Schankman notes that similar care went into designing “the back of the house” where artists and bands can relax before and after performing. The venue’s four green rooms contain bathrooms and showers, as well as a flatscreen TV and matching chairs and couches. Two of the rooms can open to double the space, and there’s even a hang out area for crew replete with washers and dryers. 

While the venue itself doesn’t serve food, an on-premises catering kitchen can be used to feed the artists and by caterers for special events. On non-show nights, The Factory hopes to host corporate functions, banquets and private parties, including b’nai mitzvahs and weddings.

“There are a lot of elements in the backstage area that most clubs don’t have the opportunity to do because they are old, renovated theaters or historic buildings,” said Carp, who is a member of Congregation B’nai Amoona. “We were able to make sure that the experience for everyone who comes through our doors, regardless of whether it’s the front door or the back door, is the best it possibly can be.”

Adds Schankman, a Temple Israel congregant: “We really have two customers here — the fans out front and the artist and people backstage. In my 50 years of doing this work, if an artist likes the venue — the sound, the lighting, the ease of load in and out, the staff, the promotor and so on — and if they see that their fans are really enjoying themselves, they come back and they talk about how positive an experience it was.”


The Factory is 52,000-square-foot music venue set to open next month in Chesterfield.

Since The Factory is a Staenberg production, no one should be surprised that it boasts incredible art throughout. Vivid, floor-to-ceiling murals created by local artist Cbabi Bayoc welcome guests as they enter; each pays tribute to a homegrown artist of renown such as Tina Turner, Miles Davis and Wilco’s Jeff Tweedy.

A jumbo peace sign fashioned from used license plates hangs over one lobby doorway, while the visage of a Native American chief, adorned in a colorful metal headdress, hangs over another. Decorating the walls are three-dimensional mixed-media collages that incorporate musical instruments into the motif.

And yet the most distinctive visual element of the venue isn’t technically art at all. Reminiscent of a futuristic spacecraft is the Golactic, a ginormous, high-tech chandelier/lighting fixture hanging high above the dance floor. Designed and custom-built by California tech artist Chris Merrick, the Golactic or “The Go” as it’s referred to, puts on a light show  that’s likely to be as memorable as any act on stage.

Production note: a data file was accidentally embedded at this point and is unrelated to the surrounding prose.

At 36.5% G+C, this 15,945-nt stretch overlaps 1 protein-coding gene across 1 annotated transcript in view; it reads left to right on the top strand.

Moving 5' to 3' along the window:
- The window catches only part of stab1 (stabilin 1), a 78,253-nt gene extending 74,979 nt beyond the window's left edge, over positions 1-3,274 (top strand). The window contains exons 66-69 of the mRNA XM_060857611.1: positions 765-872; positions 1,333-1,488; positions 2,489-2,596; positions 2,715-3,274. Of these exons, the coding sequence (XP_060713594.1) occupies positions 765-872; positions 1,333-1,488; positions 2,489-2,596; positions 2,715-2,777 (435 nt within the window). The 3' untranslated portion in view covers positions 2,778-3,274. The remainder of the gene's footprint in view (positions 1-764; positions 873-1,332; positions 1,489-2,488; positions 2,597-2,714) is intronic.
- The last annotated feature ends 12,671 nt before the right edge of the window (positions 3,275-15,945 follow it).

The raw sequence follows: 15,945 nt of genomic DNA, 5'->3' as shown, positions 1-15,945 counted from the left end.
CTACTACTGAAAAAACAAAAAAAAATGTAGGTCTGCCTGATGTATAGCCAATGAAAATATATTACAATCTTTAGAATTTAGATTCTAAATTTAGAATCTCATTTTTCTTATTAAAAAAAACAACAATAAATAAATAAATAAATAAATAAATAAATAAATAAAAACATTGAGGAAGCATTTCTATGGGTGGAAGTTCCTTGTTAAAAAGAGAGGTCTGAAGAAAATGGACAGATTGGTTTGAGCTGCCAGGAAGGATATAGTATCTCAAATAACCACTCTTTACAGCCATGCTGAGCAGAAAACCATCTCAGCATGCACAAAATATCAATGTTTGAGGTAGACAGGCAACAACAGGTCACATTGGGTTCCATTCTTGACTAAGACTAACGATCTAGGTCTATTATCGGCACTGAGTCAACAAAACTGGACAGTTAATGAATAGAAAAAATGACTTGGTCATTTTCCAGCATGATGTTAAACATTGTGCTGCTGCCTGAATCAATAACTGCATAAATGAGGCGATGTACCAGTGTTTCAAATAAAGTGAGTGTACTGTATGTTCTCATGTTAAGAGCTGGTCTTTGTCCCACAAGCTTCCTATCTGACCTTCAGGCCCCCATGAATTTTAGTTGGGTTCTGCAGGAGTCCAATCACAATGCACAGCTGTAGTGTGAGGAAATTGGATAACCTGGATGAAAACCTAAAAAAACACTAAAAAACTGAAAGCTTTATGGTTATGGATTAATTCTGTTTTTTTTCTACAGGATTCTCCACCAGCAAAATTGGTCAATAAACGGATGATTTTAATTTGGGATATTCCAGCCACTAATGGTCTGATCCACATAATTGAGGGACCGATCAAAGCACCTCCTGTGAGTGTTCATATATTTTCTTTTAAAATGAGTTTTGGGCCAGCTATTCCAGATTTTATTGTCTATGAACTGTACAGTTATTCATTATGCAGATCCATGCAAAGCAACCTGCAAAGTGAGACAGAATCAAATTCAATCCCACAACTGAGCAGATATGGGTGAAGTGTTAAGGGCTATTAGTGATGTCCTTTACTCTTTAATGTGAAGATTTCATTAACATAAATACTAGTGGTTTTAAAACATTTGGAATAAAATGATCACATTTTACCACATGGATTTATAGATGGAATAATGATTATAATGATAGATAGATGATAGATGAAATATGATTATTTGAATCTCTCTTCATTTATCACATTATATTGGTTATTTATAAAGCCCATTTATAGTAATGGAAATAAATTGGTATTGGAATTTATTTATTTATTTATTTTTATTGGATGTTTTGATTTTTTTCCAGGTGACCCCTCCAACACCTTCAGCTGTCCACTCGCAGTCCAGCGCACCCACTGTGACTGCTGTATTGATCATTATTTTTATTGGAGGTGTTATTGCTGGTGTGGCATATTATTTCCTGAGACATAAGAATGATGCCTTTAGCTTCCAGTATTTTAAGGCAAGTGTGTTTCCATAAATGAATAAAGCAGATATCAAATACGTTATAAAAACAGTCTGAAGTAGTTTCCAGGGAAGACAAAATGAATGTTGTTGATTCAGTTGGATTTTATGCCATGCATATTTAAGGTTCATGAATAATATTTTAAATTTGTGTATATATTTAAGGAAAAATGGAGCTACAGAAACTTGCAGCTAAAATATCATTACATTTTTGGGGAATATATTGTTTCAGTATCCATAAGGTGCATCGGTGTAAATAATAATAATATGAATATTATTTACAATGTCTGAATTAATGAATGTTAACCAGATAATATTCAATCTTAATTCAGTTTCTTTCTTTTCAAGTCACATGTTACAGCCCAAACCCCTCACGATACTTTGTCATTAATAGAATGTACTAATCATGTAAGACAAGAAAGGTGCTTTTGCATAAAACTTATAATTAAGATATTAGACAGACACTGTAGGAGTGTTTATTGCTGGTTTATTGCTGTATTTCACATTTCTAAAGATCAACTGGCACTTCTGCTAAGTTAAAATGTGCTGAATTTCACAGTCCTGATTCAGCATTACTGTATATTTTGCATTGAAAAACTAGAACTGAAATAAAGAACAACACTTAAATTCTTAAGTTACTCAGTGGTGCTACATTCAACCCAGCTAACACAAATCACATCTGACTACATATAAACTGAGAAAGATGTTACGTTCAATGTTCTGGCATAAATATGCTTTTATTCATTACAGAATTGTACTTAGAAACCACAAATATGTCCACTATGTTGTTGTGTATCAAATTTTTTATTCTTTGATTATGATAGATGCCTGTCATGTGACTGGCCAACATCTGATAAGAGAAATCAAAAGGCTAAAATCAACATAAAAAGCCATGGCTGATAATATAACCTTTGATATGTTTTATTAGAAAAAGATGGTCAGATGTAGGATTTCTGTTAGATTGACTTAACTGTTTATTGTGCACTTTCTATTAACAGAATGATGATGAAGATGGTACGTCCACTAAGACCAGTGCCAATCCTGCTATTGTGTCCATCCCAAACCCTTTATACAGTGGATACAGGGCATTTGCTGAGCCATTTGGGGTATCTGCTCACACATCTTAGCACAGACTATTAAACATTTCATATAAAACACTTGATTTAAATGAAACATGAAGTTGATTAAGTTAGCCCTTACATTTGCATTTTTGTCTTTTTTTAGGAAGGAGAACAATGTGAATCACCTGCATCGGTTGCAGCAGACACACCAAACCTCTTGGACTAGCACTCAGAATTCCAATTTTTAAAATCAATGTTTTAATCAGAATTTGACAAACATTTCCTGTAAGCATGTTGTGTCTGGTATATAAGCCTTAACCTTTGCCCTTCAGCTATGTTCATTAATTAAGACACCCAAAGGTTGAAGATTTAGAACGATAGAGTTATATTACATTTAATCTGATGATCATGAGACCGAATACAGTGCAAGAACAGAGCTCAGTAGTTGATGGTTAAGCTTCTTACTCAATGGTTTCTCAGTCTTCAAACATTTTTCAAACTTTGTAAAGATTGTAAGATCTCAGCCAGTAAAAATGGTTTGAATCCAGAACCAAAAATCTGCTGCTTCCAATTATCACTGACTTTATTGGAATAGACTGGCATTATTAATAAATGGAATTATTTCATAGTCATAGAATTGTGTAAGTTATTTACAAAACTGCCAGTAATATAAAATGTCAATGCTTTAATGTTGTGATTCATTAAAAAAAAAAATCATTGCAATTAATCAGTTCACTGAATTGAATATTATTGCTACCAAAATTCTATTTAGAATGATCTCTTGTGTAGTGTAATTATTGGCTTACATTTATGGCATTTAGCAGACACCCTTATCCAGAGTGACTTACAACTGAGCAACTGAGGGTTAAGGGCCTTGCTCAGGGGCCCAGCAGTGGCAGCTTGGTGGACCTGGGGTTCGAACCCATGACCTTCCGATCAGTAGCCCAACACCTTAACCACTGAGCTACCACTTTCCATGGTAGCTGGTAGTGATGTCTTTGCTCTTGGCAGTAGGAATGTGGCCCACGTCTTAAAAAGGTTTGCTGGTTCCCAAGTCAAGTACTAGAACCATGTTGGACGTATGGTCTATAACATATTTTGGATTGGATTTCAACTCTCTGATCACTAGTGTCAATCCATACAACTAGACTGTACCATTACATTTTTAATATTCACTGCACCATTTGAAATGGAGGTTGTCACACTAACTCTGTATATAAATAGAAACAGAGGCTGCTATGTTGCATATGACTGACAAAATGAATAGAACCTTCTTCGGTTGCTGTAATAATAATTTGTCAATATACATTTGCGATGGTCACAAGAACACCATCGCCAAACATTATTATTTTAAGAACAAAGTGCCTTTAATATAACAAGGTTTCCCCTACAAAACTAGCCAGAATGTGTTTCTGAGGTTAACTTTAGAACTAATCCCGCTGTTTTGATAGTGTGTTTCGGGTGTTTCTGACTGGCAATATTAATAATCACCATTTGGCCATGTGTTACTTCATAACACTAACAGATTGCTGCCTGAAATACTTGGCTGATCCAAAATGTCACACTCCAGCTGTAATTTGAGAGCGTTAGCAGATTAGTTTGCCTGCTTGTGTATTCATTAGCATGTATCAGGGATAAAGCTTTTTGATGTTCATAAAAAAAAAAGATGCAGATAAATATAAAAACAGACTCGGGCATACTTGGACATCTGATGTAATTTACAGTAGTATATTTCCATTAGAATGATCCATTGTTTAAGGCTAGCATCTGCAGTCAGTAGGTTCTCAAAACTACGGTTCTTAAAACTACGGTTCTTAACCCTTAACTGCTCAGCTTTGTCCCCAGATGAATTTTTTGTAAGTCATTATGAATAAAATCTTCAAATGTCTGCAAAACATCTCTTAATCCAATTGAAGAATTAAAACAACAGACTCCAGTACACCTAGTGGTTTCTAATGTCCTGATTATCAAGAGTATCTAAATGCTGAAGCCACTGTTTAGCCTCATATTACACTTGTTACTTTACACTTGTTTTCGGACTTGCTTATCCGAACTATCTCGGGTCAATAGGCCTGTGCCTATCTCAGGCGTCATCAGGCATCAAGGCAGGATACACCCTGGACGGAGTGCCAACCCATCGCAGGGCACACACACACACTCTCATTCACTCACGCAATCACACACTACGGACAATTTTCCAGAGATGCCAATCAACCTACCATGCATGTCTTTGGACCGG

“I love art and I picked artists who would represent different feelings and emotions,” said Staenberg, who belongs to Central Reform Congregation. “I want people to come in and say, ‘Wow!’ I wanted to get some local history in the mix, and I very much wanted to show diversity. With all we are doing here, from the artists booked to the art on the walls, we are really trying to embrace diversity in today’s world.”

Staenberg has heard grumblings from folks who question whether anyone living in the city or close-in suburbs would drive to Chesterfield for a concert. But he just isn’t buying it.

“Look, I live in Clayton, and it takes me 17 minutes at any time of day to get here,” he said. “Within a 24-minute drive time, we touch a million people. 

“I think people will be enjoy the ease and comfort of coming here, not having to circle for a parking spot (there are 2,200 of them) or walk very far to the venue. And our security will be fantastic.”

He, Schankman and Carp maintain that The Factory will only augment the local music scene, not detract or take away business from other venues. 

“We really saw that there was a void in the market north of 2,000 (capacity) in a setting that didn’t have fixed seats,” said Carp. “The Stifel and the Fox have fixed seats. Most of the time bands want their fans to be able to move around and dance, which is the experience the customer wants as well.

“So when bands outgrew The Pageant, they didn’t have another place to go except for the Chaifetz [Arena], which is 10,000.

“The Pageant is a beautiful facility and world renowned, and does a great job taking care of bands and servicing the fans. But they are booked all the time. We saw a lot of bands skipping the St. Louis market because there wasn’t a place for them. We see (The Factory) as adding to the music scene in St. Louis and giving bands another opportunity to play.”